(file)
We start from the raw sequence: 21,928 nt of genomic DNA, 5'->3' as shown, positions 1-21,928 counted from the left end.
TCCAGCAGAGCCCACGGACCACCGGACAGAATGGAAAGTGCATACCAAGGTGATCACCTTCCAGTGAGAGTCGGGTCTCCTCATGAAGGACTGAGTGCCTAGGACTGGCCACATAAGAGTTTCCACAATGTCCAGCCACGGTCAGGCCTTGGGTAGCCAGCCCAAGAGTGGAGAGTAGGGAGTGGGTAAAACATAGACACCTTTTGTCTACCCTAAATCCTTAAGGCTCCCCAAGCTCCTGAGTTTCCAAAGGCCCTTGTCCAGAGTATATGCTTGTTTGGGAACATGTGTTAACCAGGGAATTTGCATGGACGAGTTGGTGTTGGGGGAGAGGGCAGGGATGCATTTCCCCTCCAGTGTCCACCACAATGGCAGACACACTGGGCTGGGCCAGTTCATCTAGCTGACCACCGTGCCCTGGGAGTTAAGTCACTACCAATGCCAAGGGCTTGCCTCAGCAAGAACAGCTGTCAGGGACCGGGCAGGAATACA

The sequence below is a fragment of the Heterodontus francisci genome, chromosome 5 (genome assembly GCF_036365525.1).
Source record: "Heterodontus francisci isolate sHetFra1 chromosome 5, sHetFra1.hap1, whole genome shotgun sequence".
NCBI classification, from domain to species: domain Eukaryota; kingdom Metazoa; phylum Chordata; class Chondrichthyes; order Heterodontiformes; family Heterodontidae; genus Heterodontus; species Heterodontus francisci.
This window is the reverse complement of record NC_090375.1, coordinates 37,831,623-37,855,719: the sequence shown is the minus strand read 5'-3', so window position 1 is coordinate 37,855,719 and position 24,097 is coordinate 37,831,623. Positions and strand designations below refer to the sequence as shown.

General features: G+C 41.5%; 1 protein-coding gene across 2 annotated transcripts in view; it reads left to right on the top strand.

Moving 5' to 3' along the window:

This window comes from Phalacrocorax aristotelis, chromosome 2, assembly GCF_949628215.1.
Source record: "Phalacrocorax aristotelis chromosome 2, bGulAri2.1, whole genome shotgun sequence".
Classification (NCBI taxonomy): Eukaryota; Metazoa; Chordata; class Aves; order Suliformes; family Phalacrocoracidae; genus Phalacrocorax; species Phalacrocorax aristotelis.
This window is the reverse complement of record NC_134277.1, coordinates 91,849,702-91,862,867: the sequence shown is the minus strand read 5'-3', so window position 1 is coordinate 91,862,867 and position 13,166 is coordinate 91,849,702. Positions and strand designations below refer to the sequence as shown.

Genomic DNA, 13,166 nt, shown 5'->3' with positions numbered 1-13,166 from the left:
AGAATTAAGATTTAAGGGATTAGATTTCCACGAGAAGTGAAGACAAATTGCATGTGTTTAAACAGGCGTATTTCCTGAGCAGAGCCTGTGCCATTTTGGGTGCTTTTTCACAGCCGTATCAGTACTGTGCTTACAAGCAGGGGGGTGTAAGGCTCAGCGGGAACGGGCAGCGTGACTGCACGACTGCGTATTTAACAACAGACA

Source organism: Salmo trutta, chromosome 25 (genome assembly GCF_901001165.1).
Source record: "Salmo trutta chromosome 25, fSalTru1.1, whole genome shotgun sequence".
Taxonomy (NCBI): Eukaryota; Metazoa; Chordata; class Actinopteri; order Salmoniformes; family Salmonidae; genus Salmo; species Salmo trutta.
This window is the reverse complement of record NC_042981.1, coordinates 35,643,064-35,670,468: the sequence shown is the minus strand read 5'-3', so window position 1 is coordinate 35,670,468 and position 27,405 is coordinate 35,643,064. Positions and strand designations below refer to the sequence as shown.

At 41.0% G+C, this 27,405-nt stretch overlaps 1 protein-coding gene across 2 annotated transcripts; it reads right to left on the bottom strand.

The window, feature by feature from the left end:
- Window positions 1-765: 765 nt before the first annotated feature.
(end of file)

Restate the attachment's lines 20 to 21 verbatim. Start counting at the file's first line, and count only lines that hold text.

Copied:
The window, feature by feature from the left end:
- Window positions 1-765: 765 nt before the first annotated feature.